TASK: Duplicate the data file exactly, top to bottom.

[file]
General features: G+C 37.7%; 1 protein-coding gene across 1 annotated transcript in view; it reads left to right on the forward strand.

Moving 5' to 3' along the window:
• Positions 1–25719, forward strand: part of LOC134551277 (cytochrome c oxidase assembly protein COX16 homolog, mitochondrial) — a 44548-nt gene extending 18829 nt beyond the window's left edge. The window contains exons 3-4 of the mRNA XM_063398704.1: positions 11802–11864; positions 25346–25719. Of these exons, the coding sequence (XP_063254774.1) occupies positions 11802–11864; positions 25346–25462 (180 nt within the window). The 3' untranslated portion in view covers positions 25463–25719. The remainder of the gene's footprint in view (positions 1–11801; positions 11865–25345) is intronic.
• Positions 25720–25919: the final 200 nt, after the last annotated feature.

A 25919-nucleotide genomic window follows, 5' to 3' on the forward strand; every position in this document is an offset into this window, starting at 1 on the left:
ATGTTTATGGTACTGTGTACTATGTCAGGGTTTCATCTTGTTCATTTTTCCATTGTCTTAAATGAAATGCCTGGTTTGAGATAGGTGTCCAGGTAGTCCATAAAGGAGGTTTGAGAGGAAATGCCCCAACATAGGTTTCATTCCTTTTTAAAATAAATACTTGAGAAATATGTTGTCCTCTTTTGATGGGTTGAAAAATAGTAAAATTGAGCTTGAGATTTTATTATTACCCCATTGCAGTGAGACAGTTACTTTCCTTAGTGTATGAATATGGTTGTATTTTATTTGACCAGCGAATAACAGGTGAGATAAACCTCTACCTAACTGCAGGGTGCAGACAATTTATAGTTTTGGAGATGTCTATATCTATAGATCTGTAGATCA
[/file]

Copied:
General features: G+C 37.7%; 1 protein-coding gene across 1 annotated transcript in view; it reads left to right on the forward strand.

Moving 5' to 3' along the window:
• Positions 1–25719, forward strand: part of LOC134551277 (cytochrome c oxidase assembly protein COX16 homolog, mitochondrial) — a 44548-nt gene extending 18829 nt beyond the window's left edge. The window contains exons 3-4 of the mRNA XM_063398704.1: positions 11802–11864; positions 25346–25719. Of these exons, the coding sequence (XP_063254774.1) occupies positions 11802–11864; positions 25346–25462 (180 nt within the window). The 3' untranslated portion in view covers positions 25463–25719. The remainder of the gene's footprint in view (positions 1–11801; positions 11865–25345) is intronic.
• Positions 25720–25919: the final 200 nt, after the last annotated feature.

A 25919-nucleotide genomic window follows, 5' to 3' on the forward strand; every position in this document is an offset into this window, starting at 1 on the left:
ATGTTTATGGTACTGTGTACTATGTCAGGGTTTCATCTTGTTCATTTTTCCATTGTCTTAAATGAAATGCCTGGTTTGAGATAGGTGTCCAGGTAGTCCATAAAGGAGGTTTGAGAGGAAATGCCCCAACATAGGTTTCATTCCTTTTTAAAATAAATACTTGAGAAATATGTTGTCCTCTTTTGATGGGTTGAAAAATAGTAAAATTGAGCTTGAGATTTTATTATTACCCCATTGCAGTGAGACAGTTACTTTCCTTAGTGTATGAATATGGTTGTATTTTATTTGACCAGCGAATAACAGGTGAGATAAACCTCTACCTAACTGCAGGGTGCAGACAATTTATAGTTTTGGAGATGTCTATATCTATAGATCTGTAGATCA